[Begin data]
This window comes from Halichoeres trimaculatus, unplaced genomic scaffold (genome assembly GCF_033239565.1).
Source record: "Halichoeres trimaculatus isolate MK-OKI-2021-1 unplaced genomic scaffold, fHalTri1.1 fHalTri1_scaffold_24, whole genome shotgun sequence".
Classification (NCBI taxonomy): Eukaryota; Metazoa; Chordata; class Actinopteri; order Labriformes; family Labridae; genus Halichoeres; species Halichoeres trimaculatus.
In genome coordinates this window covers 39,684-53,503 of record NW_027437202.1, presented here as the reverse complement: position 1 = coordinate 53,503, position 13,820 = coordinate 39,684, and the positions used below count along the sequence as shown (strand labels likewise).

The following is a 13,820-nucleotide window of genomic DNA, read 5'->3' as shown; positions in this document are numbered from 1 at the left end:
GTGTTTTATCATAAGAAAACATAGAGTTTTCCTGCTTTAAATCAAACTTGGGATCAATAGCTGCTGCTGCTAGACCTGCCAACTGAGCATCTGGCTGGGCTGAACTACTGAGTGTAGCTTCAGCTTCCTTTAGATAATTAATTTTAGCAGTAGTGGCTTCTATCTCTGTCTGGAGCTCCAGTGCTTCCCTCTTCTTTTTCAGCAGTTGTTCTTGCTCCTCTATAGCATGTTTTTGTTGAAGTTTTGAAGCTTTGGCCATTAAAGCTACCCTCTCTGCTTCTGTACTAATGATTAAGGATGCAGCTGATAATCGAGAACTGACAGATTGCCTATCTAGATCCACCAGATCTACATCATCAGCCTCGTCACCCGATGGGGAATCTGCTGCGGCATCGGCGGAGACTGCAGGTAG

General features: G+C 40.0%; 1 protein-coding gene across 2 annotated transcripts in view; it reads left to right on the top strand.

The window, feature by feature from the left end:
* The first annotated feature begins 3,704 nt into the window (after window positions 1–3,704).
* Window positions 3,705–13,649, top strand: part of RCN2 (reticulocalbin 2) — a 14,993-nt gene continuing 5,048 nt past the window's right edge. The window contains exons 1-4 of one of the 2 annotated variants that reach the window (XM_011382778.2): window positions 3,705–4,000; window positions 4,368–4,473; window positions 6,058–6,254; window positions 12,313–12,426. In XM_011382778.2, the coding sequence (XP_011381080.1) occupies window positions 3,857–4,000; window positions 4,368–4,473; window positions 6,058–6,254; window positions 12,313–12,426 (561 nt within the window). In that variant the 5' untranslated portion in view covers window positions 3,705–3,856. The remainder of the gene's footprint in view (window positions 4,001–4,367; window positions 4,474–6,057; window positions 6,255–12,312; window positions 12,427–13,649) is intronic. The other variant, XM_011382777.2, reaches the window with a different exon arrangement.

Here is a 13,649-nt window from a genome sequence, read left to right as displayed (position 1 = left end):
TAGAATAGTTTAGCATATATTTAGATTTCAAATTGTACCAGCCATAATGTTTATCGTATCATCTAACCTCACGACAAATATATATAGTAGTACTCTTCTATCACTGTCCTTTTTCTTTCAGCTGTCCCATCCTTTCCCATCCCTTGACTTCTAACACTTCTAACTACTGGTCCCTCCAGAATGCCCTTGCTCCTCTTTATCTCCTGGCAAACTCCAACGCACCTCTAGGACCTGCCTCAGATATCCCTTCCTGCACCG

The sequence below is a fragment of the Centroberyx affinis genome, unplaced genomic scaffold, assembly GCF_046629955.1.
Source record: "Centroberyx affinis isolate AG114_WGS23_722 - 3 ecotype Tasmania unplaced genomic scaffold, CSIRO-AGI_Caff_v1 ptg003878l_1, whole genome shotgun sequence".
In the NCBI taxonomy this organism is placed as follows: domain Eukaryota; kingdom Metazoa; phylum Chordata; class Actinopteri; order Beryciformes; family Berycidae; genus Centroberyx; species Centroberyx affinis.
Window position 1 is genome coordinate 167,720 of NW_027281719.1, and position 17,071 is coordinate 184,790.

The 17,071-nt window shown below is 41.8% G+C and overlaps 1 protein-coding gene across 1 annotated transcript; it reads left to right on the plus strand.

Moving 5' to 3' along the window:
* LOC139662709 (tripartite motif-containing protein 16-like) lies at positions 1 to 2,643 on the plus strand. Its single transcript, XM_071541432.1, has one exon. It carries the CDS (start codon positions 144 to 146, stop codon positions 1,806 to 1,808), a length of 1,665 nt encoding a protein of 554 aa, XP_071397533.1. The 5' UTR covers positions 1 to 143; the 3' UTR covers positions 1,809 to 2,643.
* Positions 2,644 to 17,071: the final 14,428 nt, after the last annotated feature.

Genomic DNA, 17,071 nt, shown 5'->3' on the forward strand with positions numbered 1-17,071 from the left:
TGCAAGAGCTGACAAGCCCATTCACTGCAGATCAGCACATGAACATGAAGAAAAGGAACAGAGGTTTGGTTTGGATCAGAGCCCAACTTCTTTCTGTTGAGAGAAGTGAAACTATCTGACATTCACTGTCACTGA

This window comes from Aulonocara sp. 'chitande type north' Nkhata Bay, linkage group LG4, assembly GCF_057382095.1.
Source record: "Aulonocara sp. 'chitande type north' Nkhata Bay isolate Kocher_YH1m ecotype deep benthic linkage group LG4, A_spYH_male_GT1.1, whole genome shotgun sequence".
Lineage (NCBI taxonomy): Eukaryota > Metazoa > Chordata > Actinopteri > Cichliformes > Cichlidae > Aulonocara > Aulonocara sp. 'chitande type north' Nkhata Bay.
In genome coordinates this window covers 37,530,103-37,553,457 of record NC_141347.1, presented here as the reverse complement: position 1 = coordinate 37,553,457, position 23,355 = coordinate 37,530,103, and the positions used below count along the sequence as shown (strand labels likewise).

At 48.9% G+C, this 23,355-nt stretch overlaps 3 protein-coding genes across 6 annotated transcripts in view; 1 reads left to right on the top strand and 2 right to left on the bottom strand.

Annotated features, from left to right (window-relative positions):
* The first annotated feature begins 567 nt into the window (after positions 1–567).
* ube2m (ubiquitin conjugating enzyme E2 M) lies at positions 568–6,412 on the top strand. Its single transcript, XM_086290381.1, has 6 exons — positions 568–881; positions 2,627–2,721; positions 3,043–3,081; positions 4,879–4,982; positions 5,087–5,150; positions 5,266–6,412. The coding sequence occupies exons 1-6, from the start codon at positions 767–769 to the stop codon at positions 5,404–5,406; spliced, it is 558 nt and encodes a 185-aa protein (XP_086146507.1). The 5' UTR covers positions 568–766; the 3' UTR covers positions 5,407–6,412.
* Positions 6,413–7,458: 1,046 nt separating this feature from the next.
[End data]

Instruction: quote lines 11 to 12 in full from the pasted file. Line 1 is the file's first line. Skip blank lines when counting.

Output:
Here is a 13,649-nt window from a genome sequence, read left to right as displayed (position 1 = left end):
TAGAATAGTTTAGCATATATTTAGATTTCAAATTGTACCAGCCATAATGTTTATCGTATCATCTAACCTCACGACAAATATATATAGTAGTACTCTTCTATCACTGTCCTTTTTCTTTCAGCTGTCCCATCCTTTCCCATCCCTTGACTTCTAACACTTCTAACTACTGGTCCCTCCAGAATGCCCTTGCTCCTCTTTATCTCCTGGCAAACTCCAACGCACCTCTAGGACCTGCCTCAGATATCCCTTCCTGCACCG